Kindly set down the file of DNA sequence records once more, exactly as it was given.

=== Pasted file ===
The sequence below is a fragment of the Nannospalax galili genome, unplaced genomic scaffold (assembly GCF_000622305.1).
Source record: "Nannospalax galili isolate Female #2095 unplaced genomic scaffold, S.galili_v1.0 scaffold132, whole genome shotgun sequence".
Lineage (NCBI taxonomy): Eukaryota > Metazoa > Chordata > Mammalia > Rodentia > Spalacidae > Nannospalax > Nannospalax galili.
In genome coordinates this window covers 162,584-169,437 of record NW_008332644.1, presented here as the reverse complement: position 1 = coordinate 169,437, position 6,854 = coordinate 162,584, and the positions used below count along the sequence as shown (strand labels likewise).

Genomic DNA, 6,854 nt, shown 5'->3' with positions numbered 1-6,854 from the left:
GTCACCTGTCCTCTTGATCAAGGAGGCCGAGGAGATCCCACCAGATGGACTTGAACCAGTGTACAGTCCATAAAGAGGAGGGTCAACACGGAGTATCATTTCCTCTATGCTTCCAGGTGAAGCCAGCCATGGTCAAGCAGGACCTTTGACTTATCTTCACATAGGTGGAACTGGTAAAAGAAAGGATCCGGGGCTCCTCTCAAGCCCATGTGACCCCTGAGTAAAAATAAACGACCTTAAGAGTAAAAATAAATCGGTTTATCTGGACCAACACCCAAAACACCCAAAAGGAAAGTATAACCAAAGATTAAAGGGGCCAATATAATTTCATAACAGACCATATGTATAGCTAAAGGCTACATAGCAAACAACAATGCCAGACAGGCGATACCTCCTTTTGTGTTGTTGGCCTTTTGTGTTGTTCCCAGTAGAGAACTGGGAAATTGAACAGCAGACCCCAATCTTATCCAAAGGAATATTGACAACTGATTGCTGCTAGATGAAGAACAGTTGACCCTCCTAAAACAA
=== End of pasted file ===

The sequence below is a fragment of the Nannospalax galili genome, unplaced genomic scaffold (assembly GCF_000622305.1).
Source record: "Nannospalax galili isolate Female #2095 unplaced genomic scaffold, S.galili_v1.0 scaffold132, whole genome shotgun sequence".
Lineage (NCBI taxonomy): Eukaryota > Metazoa > Chordata > Mammalia > Rodentia > Spalacidae > Nannospalax > Nannospalax galili.
In genome coordinates this window covers 162,584-169,437 of record NW_008332644.1, presented here as the reverse complement: position 1 = coordinate 169,437, position 6,854 = coordinate 162,584, and the positions used below count along the sequence as shown (strand labels likewise).

Genomic DNA, 6,854 nt, shown 5'->3' with positions numbered 1-6,854 from the left:
GTCACCTGTCCTCTTGATCAAGGAGGCCGAGGAGATCCCACCAGATGGACTTGAACCAGTGTACAGTCCATAAAGAGGAGGGTCAACACGGAGTATCATTTCCTCTATGCTTCCAGGTGAAGCCAGCCATGGTCAAGCAGGACCTTTGACTTATCTTCACATAGGTGGAACTGGTAAAAGAAAGGATCCGGGGCTCCTCTCAAGCCCATGTGACCCCTGAGTAAAAATAAACGACCTTAAGAGTAAAAATAAATCGGTTTATCTGGACCAACACCCAAAACACCCAAAAGGAAAGTATAACCAAAGATTAAAGGGGCCAATATAATTTCATAACAGACCATATGTATAGCTAAAGGCTACATAGCAAACAACAATGCCAGACAGGCGATACCTCCTTTTGTGTTGTTGGCCTTTTGTGTTGTTCCCAGTAGAGAACTGGGAAATTGAACAGCAGACCCCAATCTTATCCAAAGGAATATTGACAACTGATTGCTGCTAGATGAAGAACAGTTGACCCTCCTAAAACAA